Vox Merges With Thrillist, NowThis Owner Group Nine Media

Deal is not affiliated with Group Nine’s SPAC

vox media group nine

(UPDATED at 5:20 p.m. PT)

Vox Media is merging with Group Nine Media in an all-stock deal, the company announced on Monday.

Group Nine owns NowThis News, Thrillist, PopSugar, Seeker and the Dodo. Vox Media maintains Vox, New York Magazine, Vulture, SB Nation and more. The deal is expected to close in early 2022. The deal is outside of Group Nine’s SPAC that was formed last year.

Vox CEO Jim Bankoff will serve as CEO of the combined company, with Group Nine CEO Ben Lehrer joining the company’s board of directors.

“Under Ben’s stewardship, Group Nine has navigated from a scrappy start-up to one of the biggest and most successful publishers in the industry. Much like us, their team has proven to be a leader in both building cherished media brands from the ground-up as well as successfully acquiring and integrating properties. With this acquisition, Vox Media will extend its leadership into new categories, formats and distribution platforms by welcoming more beloved properties into our portfolio,” said Bankoff. “Our combined company will be the premier home for creators, storytellers, journalists, product innovators and business people who want to grow their careers and have an impact through their work. This acquisition will build on and accelerate the leading creative and business strength that both companies already have achieved.”

“We could not be more excited about the opportunity to join forces with Vox Media. This combination will not only create unparalleled scale and revenue diversification, it will bring together some of the most popular brands, premium content, and creative and business talent in the world. There is no one I would trust more to lead this company and the team I love than Jim. He is not only kind and fair, but fearless and focused. This is the beginning of our most exciting chapter,” said Lerer.

The news of the deal first broke on Monday morning via the Wall Street Journal, which then obtained a staff memo from Bankoff. “Due to a leak, this news is breaking prematurely,” he wrote, “but I’m writing to share what I expect to be one of the most exciting and significant announcements in our company’s history. Vox Media is in advanced discussions to acquire Group Nine Media.”

LionTree acted as financial advisor to Vox Media, while White & Case LLP acted as its outside legal advisor. Code Advisors is serving as Group Nine’s financial advisor, while Latham & Watkins is serving as its legal advisor.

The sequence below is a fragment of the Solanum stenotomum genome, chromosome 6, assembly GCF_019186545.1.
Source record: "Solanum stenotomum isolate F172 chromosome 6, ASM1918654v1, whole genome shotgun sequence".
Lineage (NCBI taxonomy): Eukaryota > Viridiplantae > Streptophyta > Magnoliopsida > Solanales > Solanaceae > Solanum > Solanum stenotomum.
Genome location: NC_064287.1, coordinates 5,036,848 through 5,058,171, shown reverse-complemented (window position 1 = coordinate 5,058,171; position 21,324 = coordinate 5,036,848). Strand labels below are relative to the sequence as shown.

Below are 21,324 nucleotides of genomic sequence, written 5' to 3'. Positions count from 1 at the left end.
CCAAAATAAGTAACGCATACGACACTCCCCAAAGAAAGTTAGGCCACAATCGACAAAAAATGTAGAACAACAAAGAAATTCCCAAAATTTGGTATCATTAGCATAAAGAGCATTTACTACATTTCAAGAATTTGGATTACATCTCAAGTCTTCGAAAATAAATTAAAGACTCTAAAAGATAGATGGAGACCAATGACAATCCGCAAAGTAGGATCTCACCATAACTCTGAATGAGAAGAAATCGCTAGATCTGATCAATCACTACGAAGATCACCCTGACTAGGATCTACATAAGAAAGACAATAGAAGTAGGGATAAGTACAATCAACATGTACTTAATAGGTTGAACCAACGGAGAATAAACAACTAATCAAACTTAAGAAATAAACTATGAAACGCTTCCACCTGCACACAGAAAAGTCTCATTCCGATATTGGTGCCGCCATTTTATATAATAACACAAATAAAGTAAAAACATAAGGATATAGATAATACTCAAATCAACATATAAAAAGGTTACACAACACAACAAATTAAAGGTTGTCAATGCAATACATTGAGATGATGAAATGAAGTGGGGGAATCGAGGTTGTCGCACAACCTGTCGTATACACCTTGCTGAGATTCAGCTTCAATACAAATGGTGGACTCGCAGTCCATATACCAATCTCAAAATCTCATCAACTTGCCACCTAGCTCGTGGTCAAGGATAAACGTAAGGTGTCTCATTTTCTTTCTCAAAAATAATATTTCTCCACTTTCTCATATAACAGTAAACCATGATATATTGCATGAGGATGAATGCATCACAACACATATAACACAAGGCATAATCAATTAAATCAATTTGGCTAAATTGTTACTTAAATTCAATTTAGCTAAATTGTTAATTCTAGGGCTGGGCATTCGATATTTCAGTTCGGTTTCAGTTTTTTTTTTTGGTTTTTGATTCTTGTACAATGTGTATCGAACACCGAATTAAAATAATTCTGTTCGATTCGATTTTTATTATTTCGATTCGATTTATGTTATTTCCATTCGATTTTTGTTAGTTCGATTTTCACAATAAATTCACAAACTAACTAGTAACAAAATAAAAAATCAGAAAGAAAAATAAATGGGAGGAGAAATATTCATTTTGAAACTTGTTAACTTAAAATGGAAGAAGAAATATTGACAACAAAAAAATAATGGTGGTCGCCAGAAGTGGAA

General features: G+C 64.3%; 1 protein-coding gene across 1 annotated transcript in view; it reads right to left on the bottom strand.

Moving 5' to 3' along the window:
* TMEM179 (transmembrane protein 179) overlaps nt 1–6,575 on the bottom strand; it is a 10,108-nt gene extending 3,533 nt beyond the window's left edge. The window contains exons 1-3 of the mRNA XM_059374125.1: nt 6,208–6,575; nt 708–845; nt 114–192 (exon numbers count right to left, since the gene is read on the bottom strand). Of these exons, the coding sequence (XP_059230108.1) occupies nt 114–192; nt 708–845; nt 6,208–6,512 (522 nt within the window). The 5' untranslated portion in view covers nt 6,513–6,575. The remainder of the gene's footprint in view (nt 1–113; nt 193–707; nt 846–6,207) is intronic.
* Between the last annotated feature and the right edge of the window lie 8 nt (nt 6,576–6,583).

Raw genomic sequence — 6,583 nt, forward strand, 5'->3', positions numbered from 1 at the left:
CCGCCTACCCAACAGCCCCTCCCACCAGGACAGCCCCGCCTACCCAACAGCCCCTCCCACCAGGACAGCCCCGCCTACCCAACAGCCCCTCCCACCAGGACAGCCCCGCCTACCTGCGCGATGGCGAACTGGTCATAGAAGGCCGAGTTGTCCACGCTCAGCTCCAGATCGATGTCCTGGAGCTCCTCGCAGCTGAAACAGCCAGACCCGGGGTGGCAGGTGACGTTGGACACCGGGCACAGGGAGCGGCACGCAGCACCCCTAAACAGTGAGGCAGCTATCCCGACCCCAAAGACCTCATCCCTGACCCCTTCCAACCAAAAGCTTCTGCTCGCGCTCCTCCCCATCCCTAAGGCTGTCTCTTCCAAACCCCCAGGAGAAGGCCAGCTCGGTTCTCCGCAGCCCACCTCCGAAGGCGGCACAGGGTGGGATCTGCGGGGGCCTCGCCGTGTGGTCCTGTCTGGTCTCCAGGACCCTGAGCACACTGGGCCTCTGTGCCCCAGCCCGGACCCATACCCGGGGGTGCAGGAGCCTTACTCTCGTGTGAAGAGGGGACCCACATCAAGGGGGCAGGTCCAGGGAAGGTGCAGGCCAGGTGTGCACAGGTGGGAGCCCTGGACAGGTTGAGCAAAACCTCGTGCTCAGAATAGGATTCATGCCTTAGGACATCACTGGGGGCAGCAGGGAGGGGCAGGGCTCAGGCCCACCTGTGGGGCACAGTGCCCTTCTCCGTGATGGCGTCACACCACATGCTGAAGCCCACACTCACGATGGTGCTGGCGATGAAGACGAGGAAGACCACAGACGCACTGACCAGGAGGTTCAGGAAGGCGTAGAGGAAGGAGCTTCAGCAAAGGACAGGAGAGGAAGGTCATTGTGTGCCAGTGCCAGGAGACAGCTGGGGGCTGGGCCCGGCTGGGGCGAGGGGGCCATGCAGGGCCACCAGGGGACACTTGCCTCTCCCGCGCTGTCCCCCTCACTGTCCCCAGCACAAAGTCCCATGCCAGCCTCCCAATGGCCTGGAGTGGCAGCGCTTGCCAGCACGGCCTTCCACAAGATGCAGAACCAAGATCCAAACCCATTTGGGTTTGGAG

Since forming its SPAC last December, Group Nine has so far not used that route to go public. Similarly, Vox Media explored SPAC options this summer, but also has yet to make that jump.

Earlier this month, BuzzFeed became the first digital media company to go public, but just days in, is already showing signs of strain in its attempt to redefine itself in the space. Shares of BuzzFeed closed down 11% from its starting price last Monday, capping a disappointing first day of the digital media giant as a publicly traded company. (A representative for BuzzFeed told TheWrap at the time the company is “not going to focus on day-to-day fluctuations in stock price.”)

That less-than-stellar debut might be expected for any pioneer, but analysts think it could also be a warning to BuzzFeed’s peers, like Vox and Group Nine.

“Making a business strategy change when you’re a private company has its own struggles, but with the public investors and analysts’ eyes on them, as well, it will [prove even] more challenging,” Paul Roberts, founder and CEO of digital advertising firm Kubient, told TheWrap last week. “When you are a private company, you can figure these things out over time, but when making the move to being publicly traded, the executive team will have to answer to the public every 90 days, which will bring an entirely new set of circumstances and concerns.”

SPACs can also be a warning sign to potential investors. In a study that analyzed the performance of SPACs from 2019 to 2020, researchers found that while creators of SPACs did well, their investors often did not. In a SPAC, investors have the option to withdraw from a deal if they don’t like it, thereby redeeming their shares for cash invested plus interest. Researchers have found that the average rate of redemption per deal was 58%, and in more than a third of the SPACs in the study, more than 90% of investors pulled out.

The more traditional merger — which is familiar territory for digital media companies — is a safer bet for maximizing reach and revenue.